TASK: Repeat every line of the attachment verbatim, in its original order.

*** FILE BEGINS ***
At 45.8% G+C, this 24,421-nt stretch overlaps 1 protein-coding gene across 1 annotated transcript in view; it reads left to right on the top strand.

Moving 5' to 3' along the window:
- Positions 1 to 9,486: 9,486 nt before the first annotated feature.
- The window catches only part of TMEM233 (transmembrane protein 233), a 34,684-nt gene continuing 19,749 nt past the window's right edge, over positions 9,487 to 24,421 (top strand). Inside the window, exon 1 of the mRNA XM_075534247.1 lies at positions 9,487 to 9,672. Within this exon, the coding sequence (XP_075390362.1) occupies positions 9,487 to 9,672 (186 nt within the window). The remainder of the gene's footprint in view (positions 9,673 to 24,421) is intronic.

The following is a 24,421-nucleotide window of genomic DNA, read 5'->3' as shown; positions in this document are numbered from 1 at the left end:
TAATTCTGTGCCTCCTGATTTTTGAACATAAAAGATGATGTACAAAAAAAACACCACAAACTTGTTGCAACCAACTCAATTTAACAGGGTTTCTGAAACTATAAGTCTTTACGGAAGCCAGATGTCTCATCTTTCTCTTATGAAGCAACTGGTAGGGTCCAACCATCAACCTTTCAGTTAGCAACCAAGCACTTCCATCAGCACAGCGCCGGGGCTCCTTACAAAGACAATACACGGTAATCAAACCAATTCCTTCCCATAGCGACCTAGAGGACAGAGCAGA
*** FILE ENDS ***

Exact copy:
At 45.8% G+C, this 24,421-nt stretch overlaps 1 protein-coding gene across 1 annotated transcript in view; it reads left to right on the top strand.

Moving 5' to 3' along the window:
- Positions 1 to 9,486: 9,486 nt before the first annotated feature.
- The window catches only part of TMEM233 (transmembrane protein 233), a 34,684-nt gene continuing 19,749 nt past the window's right edge, over positions 9,487 to 24,421 (top strand). Inside the window, exon 1 of the mRNA XM_075534247.1 lies at positions 9,487 to 9,672. Within this exon, the coding sequence (XP_075390362.1) occupies positions 9,487 to 9,672 (186 nt within the window). The remainder of the gene's footprint in view (positions 9,673 to 24,421) is intronic.

The following is a 24,421-nucleotide window of genomic DNA, read 5'->3' as shown; positions in this document are numbered from 1 at the left end:
TAATTCTGTGCCTCCTGATTTTTGAACATAAAAGATGATGTACAAAAAAAACACCACAAACTTGTTGCAACCAACTCAATTTAACAGGGTTTCTGAAACTATAAGTCTTTACGGAAGCCAGATGTCTCATCTTTCTCTTATGAAGCAACTGGTAGGGTCCAACCATCAACCTTTCAGTTAGCAACCAAGCACTTCCATCAGCACAGCGCCGGGGCTCCTTACAAAGACAATACACGGTAATCAAACCAATTCCTTCCCATAGCGACCTAGAGGACAGAGCAGA